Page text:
Communicate across multiple channels in your year-end fundraising.

3. Communicate across multiple channels.

The end of the year opens several unique avenues for communication. After all, the bustle of year-end holidays provides the perfect opportunity to mail holiday cards or emails themed with seasonal flair.

But with a little creativity, you can capitalize on your communication channels and make all of your materials feel special.

For example, you can:

  • Use other holidays. Valentine’s Day, Halloween, or even St. Patrick’s day can be perfect themes to reach your donors. Send them holiday cards or emails to remind them that giving can help them celebrate any holiday.
  • Create seasonal appeals. Style your mailed materials like postcards for summer, for example, or call your donors to “spring” into action once April rolls around. These types of communications can capture donors’ attention and serve as charming reminders of your nonprofit’s dedication to fundraising year-round.
  • Feature your nonprofit’s work. Suppose your nonprofit helps children. Feature children’s thank you letters on your communications. Animal shelter? Send a paw print “painting” to your donors. Heartwarming communications can persuade donors to give based upon your nonprofit’s demonstrated impact.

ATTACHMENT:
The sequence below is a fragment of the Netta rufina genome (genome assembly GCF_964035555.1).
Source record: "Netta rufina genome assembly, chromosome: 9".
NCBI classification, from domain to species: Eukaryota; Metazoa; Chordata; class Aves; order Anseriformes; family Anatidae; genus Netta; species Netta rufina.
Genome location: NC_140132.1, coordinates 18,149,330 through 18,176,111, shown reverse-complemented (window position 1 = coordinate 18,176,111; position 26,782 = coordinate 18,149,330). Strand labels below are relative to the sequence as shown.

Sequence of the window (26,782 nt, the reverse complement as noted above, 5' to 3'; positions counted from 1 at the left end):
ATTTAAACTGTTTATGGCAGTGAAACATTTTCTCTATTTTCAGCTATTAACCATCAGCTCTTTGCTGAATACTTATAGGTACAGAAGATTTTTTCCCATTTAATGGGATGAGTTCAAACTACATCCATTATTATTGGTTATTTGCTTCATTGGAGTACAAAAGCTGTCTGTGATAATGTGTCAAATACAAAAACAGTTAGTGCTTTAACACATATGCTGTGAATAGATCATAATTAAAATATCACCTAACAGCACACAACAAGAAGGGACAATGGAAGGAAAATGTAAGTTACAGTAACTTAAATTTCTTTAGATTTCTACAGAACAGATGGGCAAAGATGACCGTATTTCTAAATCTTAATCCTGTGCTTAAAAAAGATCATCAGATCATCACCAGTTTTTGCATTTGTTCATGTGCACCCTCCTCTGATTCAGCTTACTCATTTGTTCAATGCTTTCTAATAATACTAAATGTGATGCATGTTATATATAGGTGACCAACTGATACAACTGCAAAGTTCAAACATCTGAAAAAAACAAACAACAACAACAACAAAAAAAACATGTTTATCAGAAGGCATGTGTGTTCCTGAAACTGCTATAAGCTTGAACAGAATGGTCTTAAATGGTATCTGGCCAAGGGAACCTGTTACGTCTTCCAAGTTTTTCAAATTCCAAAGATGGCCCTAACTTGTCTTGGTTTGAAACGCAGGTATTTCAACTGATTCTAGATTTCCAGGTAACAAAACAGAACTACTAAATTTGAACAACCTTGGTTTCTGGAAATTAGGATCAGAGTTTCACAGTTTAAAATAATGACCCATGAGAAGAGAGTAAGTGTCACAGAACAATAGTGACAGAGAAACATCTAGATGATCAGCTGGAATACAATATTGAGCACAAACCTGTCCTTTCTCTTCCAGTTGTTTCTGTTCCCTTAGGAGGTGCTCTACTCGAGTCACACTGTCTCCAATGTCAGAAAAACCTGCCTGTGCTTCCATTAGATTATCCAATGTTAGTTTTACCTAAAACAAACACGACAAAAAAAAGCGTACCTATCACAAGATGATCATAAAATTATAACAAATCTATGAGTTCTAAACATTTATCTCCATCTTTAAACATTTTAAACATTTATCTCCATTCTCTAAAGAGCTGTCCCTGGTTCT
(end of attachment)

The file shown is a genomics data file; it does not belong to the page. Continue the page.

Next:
Creative and heartfelt communications will help you cultivate your donor relationships year-round. You want to continuously inspire your donors, even if they’ve already given to your organization.

After all, past donors are more likely to be future donors — as long as your nonprofit continues the conversation.

Further, when you prepare for next year’s year-end fundraising, you’ll already have a solid relationship that you can build from.

Interact via social media through out the year.

 

4. Interact via social media.

Giving Tuesday is an important date for a nonprofit’s social media component. But #GivingTuesday shouldn’t be the only hashtag in your repertoire.

After all, social media can be used to:

  • Communicate general information about your nonprofit.
  • Launch or supplement a campaign.
  • Tease featured stories.
  • Generate excitement for events.
  • Thank donors en mass or thank a specific supporter.
  • Show your nonprofit’s work and impact.
  • Boost peer-to-peer fundraising campaigns.

Overall, social media is a valuable communication channel that can reach a lot of people quickly.

It’s a channel that allows your supporters to spread the word about your nonprofit if you choose. And, it allows your nonprofit to engage with your supporters!